- Multiplicity among M dwarfs, Debra A. Fischer and Geoffrey W. Marcy, The Astrophysical Journal 396, #1 (September 1, 1992), pp. 178–194, Bibcode: 1992ApJ...396..178F, doi:10.1086/171708; see Table 1.
- Parallax and motions of the Capella system, W. D. Heintz, Astrophysical Journal 195 (January 1975), pp. 411–412, doi:10.1086/153340, Bibcode: 1975ApJ...195..411H
- Star-names and Their Meanings, Richard Hinckley Allen, New York: G. E. Stechert, 1899; see p. 86.
- Schaaf 2008, p. 152.
- Moore & Tirion 1997, p. 130–131.
- Ridpath & Tirion 2001, pp. 86–88.
- Ridpath, Ian. "Auriga". Star Tales. self-published. Retrieved 4 March 2014.
- Winterburn 2009, p. 131.
- Allen 1899, pp. 83–91.
- Wagman, Morton (2003). Lost Stars: Lost, Missing and Troublesome Stars from the Catalogues of Johannes Bayer, Nicholas Louis de Lacaille, John Flamsteed, and Sundry Others. Blacksburg, Virginia: The McDonald & Woodward Publishing Company. p. 503. ISBN 978-0-939923-78-6.
- Rogers, John H. (1998). "Origins of the Ancient Constellations: I. The Mesopotamian traditions". Journal of the British Astronomical Association 108 (1): 9–28. Bibcode:1998JBAA..108....9R.
- Allen 1899, p. 88.
- Allen 1899, p. 85.
- Edward William Lane's Arabic-English Lexicon: cwq
- Allen 1899, p. 87.
- Bedouin Star-Lore in Sinai and the Negev, Clinton Bailey, Bulletin of the School of Oriental and African Studies, University of London 37, #3 (1974), pp. 580–596; see p. 595.
- Cenev, Gjore. "Macedonian Folk Constellations". Publications of the Astronomical Observatory of Belgrade 85: 97–109.
- The Philosophy of Natural Magic, Heinrich Cornelius Agrippa, Forgotten Books, 2008. ISBN 1-60680-260-7; see p. 85.
- (Latin) De occulta philosophia, Henricus Cornelius Agrippa ab Nettesheym; edited and with commentary by Karl Anton Nowotny, Graz: Akademische Druck-u. Verlagsanstalt, 1967; see pp. 49, 209, 447.
- (Chinese) AEEA 天文教育資訊網, Activities of Exhibition and Education in Astronomy, National Museum of Natural Science, Taiwan. Accessed on line December 31, 2008.
- Exploring Ancient Skies: An Encyclopedic Survey of Archaeoastronomy, David H. Kelley, E. F. Milone, and Anthony F. Aveni, Birkhäuser, 2005, ISBN 0-387-95310-8; see p. 322.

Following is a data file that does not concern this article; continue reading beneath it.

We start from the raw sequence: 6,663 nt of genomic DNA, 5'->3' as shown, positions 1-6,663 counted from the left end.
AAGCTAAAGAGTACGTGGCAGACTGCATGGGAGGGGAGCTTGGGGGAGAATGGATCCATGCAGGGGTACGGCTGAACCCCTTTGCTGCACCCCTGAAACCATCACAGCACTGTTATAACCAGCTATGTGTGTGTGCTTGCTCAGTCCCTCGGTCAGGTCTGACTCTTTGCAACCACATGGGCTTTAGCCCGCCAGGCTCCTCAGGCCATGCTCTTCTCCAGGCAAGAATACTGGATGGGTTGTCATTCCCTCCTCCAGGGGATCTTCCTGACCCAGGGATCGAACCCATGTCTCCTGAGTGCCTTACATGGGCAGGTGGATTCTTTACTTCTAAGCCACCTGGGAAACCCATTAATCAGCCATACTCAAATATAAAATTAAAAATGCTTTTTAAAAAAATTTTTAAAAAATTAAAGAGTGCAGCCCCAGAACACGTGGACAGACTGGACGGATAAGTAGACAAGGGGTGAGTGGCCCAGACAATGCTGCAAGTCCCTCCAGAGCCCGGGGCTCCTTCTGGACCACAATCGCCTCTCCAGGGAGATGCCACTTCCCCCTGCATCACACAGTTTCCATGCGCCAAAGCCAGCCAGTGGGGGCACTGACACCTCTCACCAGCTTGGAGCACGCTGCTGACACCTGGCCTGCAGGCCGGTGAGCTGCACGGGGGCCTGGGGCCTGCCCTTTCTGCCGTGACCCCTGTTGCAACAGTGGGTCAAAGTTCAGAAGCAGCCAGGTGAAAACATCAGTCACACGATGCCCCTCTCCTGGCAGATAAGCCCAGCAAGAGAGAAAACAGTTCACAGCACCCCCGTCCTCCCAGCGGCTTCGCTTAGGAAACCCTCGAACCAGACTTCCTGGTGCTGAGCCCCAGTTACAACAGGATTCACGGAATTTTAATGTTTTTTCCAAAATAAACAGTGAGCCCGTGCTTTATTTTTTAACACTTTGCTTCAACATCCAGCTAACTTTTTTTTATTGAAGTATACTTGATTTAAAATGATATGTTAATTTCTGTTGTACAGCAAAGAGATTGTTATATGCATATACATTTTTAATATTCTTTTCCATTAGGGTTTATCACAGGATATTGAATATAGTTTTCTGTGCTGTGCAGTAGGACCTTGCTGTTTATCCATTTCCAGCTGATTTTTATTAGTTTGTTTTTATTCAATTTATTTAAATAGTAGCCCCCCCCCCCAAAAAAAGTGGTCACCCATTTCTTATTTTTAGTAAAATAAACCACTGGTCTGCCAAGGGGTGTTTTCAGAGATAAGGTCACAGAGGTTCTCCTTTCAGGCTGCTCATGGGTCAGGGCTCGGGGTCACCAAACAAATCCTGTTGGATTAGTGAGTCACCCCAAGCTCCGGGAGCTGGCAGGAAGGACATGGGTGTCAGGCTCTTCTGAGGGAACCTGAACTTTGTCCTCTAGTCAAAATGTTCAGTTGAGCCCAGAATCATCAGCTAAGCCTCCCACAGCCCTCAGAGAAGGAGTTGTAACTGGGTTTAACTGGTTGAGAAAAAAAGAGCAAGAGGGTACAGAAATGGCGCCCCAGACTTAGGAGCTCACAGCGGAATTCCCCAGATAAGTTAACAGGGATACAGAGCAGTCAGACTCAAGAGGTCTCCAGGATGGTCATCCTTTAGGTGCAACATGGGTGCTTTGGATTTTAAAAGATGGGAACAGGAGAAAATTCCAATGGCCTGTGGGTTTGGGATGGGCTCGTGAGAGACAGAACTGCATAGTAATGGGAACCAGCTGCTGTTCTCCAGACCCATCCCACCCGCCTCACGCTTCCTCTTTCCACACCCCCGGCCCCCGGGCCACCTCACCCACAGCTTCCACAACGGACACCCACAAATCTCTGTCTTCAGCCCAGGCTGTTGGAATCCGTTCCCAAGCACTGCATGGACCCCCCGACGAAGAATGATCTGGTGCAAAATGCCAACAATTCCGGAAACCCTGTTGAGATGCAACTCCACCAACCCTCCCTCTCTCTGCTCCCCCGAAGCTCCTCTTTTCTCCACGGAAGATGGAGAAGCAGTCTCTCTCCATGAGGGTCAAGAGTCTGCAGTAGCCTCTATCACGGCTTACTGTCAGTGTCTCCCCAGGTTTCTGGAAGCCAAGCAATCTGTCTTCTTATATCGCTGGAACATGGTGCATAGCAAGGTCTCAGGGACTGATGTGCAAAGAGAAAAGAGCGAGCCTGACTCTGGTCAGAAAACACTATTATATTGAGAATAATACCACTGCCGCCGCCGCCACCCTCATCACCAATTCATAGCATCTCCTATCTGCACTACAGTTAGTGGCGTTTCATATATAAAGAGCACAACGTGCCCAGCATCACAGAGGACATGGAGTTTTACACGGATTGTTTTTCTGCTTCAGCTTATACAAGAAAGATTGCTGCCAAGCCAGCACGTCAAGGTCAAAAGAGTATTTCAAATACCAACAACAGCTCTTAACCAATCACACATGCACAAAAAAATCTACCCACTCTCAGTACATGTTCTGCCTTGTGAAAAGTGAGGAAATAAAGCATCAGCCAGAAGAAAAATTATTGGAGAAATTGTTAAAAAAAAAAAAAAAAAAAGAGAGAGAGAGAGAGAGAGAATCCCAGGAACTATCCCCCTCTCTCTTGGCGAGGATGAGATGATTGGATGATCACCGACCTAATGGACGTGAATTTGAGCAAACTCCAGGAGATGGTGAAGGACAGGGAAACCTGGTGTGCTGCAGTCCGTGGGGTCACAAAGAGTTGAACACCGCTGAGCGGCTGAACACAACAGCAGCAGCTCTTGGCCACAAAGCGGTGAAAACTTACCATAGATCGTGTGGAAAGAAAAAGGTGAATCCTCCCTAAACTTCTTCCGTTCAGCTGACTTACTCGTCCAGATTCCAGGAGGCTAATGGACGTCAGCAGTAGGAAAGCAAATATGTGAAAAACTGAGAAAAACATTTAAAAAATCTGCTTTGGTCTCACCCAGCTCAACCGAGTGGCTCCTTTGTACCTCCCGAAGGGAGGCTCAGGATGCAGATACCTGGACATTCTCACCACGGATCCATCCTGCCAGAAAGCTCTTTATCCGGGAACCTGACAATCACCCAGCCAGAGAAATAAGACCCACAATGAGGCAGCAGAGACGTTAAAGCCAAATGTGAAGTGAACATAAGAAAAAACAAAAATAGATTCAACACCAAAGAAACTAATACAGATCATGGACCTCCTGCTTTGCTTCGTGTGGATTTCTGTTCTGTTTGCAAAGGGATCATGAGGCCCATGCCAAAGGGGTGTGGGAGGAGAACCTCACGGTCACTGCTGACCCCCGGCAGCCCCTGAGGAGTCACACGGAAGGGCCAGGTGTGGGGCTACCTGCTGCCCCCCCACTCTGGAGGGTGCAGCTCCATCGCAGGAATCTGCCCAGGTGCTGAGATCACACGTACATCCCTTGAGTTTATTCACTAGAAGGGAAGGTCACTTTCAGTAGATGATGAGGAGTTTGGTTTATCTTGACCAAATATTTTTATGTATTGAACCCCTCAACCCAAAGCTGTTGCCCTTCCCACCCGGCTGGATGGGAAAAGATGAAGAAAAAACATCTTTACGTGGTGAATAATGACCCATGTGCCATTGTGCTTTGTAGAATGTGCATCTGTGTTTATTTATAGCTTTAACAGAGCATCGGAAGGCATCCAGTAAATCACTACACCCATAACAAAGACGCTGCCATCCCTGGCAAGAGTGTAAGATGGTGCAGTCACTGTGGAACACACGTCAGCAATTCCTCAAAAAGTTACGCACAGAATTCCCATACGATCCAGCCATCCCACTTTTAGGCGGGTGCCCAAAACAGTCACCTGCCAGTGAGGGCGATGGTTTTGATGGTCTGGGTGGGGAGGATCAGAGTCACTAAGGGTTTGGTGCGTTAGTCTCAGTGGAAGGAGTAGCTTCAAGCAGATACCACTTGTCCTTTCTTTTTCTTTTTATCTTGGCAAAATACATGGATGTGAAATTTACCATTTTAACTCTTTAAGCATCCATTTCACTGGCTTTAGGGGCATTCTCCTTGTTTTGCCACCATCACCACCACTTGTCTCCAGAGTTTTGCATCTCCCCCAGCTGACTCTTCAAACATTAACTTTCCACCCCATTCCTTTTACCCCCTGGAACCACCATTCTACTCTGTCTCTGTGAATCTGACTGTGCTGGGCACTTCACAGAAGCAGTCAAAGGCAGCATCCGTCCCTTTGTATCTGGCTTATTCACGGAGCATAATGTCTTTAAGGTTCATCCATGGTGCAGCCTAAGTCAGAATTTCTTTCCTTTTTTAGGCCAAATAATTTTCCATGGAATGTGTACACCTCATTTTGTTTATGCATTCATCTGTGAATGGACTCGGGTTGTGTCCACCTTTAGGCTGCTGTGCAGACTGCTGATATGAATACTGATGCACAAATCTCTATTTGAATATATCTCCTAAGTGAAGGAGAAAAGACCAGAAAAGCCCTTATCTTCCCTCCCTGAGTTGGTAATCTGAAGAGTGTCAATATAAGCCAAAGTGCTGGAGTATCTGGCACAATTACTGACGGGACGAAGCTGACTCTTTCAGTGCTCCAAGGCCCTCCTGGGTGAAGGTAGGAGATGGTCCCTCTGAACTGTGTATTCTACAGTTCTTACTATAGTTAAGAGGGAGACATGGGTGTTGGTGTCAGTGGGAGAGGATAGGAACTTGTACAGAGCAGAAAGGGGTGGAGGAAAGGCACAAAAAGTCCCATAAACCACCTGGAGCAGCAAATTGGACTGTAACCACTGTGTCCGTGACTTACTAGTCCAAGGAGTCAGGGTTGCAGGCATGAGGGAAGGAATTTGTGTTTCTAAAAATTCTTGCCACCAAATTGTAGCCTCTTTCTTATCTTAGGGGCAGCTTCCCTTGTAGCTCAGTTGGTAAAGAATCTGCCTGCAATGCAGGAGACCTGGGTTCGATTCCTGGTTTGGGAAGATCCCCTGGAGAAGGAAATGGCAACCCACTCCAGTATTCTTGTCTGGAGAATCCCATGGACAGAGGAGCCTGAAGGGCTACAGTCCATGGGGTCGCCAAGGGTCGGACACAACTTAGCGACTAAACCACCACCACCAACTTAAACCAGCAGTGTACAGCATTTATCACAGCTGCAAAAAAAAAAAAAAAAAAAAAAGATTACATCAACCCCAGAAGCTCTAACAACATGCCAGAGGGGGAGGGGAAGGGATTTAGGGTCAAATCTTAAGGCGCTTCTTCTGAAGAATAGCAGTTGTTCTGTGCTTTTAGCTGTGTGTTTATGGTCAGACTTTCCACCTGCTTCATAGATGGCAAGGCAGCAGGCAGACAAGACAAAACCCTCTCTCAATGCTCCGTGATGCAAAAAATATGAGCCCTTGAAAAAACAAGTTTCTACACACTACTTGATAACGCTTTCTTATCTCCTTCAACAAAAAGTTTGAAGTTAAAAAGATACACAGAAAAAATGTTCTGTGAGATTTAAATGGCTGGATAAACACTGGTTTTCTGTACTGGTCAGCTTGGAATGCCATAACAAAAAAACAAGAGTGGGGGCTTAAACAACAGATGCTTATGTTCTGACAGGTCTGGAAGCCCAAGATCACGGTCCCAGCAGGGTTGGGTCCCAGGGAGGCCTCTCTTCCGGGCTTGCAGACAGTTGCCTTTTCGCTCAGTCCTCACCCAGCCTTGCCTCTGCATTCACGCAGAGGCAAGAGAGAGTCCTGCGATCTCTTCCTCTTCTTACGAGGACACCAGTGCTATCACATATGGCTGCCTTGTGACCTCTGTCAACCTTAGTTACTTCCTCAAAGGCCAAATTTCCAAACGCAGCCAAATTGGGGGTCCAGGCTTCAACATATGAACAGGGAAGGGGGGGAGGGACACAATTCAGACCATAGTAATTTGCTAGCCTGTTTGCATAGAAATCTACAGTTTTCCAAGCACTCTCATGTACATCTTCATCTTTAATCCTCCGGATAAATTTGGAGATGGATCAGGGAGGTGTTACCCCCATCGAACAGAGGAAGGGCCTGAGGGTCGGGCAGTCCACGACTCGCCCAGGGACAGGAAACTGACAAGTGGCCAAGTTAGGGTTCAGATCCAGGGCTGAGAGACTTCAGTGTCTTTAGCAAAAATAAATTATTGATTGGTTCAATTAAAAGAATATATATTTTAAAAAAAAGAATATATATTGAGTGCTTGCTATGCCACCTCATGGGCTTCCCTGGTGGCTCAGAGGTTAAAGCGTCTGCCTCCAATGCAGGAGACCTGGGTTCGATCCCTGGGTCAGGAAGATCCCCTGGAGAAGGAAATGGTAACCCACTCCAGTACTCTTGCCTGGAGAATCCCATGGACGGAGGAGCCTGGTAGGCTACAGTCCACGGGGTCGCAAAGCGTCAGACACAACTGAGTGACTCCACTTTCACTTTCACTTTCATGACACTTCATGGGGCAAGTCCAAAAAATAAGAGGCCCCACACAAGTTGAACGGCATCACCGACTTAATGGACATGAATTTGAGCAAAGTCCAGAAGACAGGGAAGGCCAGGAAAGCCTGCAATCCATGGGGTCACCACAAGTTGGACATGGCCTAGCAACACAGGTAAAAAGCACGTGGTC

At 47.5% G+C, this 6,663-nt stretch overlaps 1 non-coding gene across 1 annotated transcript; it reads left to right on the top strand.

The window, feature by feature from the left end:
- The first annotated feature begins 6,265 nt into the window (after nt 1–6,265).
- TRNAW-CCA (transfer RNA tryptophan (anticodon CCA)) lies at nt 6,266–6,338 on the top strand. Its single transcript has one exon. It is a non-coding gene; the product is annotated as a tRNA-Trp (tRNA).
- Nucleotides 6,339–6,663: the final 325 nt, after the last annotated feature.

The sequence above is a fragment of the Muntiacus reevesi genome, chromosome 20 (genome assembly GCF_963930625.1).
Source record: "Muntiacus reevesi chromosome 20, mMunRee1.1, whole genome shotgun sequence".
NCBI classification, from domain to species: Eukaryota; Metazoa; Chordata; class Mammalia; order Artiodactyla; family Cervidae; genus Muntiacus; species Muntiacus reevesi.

- (Chinese) 香港太空館 – 研究資源 – 亮星中英對照表, Hong Kong Space Museum. Accessed on line December 31, 2008.
- On the astronomy and mythology of the Aborigines of Victoria, W. E. Stanbridge, Proc. of the Philosophical Instituite of Victoria, Transactions 2 (1857), pp. 137–140; see p. 140.
- Brosch, Noah (2008). Sirius Matters. Springer. p. 46. ISBN 1-4020-8318-1.
- Henry, Teuira (1907). "Tahitian Astronomy: Birth of Heavenly Bodies". The Journal of the Polynesian Society 16 (2): 101–04. JSTOR 20700813.
- Burnham's Celestial Handbook: An Observer's Guide to the Universe Beyond the Solar System, Robert Burnham, Courier Dover Publications, 1978, ISBN 0-486-23567-X; see vol. 1, p. 264.
- BD+45 1077B – Star in double system, database entry, SIMBAD. Accessed on line December 24, 2008.
- BD+45 1077C – Star in double system, database entry, SIMBAD. Accessed on line December 24, 2008.
- BD+45 1077D – Star in double system, database entry, SIMBAD. Accessed on line December 24, 2008.
- BD+45 1077E – Star in double system, database entry, SIMBAD. Accessed on line December 24, 2008.
- BD+45 1077F – Star in double system, database entry, SIMBAD. Accessed on line December 24, 2008.
- BD+45 1077G – Star in double system, database entry, SIMBAD. Accessed on line December 24, 2008.
- Moore, Patrick; Tirion, Wil (1997). Cambridge Guide to Stars and Planets (2nd ed.). Cambridge University Press. ISBN 978-0-521-58582-8.
- Ridpath, Ian; Tirion, Wil (2001). Stars and Planets Guide. Princeton University Press. ISBN 978-0-691-08913-3.
- HR 1708, catalog entry, Bright Star Catalogue.
- GJ 194, catalog entry, Preliminary Version of the Third Catalogue of Nearby Stars, W. Gliese and H. Jahreiss, 1991, CDS ID V/70A.
- Capella, image at Aladin.
- Images of the bright binary pair from 13 September 1995 and 28 September 1995 (note fainter blobs are just noise)
- Capella at Constellation Guide